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A Surge Of Summer-Like Heat Is Hanging Over The Prairies RN & You Won’t Believe The Highs

While we're now officially into the fall season, out in Canada's Prairie provinces it's still looking a lot like summer.

According to The Weather Network (TWN), while B.C. has been dealing with some majorly wet weather, it's been helping to "amplify the high pressure further eastwards," bringing lots of heat to Saskatchewan and Manitoba.

"And though this heat will not be as dangerous as a mid-summer heat wave, the departures from normal will be quite impressive," said Michael Carter, a meteorologist at TWN. "Many locations will be 15 degrees or more warmer than typical for this time of year."

On Monday, September 27, several places in Southern Saskatchewan reached 30 C, with a tiny town called Yellow Grass even reaching a whopping 31.6 C.

It's forecasted that daytime highs in the Prairies will continue to soar into the low 30s for the last few days of September, with some major cities including Regina, Yorkton, and Winnipeg expected to break existing temperature records with new daytime highs.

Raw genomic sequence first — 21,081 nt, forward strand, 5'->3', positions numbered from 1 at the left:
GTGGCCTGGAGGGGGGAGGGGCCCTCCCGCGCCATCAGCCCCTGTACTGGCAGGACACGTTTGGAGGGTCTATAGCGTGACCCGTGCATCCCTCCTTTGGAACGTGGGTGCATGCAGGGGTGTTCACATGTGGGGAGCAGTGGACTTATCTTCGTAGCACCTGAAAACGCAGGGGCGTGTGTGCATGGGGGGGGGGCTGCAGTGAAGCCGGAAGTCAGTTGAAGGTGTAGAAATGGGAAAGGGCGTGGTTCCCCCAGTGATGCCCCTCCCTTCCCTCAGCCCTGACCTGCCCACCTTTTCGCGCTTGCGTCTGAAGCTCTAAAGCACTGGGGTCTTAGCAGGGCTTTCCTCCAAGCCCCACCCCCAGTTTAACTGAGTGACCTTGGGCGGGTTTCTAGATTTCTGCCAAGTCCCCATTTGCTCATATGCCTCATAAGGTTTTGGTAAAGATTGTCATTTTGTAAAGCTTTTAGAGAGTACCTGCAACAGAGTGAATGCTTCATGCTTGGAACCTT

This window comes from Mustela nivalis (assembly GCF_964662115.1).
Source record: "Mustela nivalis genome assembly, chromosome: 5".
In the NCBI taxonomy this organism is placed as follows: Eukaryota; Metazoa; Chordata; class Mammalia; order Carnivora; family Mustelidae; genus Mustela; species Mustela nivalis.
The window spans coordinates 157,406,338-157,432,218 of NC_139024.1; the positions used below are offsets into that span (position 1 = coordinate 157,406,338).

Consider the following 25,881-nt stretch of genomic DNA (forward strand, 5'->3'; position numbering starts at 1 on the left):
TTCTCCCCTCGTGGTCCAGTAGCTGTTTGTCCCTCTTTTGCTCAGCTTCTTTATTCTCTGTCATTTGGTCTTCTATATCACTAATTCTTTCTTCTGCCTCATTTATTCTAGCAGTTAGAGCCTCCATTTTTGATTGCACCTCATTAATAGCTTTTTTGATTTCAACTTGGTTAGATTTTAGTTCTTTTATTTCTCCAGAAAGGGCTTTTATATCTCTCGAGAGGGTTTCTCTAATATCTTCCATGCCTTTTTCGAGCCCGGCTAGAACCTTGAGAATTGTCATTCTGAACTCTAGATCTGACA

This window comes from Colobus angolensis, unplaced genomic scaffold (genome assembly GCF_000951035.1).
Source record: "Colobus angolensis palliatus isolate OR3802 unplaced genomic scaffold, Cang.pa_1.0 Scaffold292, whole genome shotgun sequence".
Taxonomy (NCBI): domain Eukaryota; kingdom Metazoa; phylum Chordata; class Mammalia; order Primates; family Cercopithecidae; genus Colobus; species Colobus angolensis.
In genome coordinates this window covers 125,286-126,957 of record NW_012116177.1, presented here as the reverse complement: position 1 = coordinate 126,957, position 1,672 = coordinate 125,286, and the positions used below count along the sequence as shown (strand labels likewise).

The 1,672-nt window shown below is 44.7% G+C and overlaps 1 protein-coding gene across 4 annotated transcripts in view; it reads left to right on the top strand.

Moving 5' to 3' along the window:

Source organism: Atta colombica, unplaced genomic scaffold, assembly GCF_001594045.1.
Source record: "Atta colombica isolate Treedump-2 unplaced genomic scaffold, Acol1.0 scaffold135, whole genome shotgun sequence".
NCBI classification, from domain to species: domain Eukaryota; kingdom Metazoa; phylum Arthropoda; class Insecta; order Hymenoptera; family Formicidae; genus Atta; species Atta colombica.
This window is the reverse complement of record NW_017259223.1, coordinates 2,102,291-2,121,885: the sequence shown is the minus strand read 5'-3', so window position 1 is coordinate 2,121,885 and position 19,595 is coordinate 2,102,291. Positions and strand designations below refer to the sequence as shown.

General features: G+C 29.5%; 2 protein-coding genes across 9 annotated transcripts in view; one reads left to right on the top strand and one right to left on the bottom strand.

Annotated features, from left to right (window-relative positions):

"To put it in perspective, the same anomaly would produce temperatures in the low 40s if it occurred in the peak of summer," Carter said.

This comes at a time of year where the areas usually see chillier fall days with a threat of morning frost, but in Southwest Manitoba, the overnight low temperatures have even stayed above 20 C.

However, there is some good news for those who prefer cooler weather. TWN is predicting that the extreme heat will be short-lived, but temperatures are still expected to remain above normal into the weekend.

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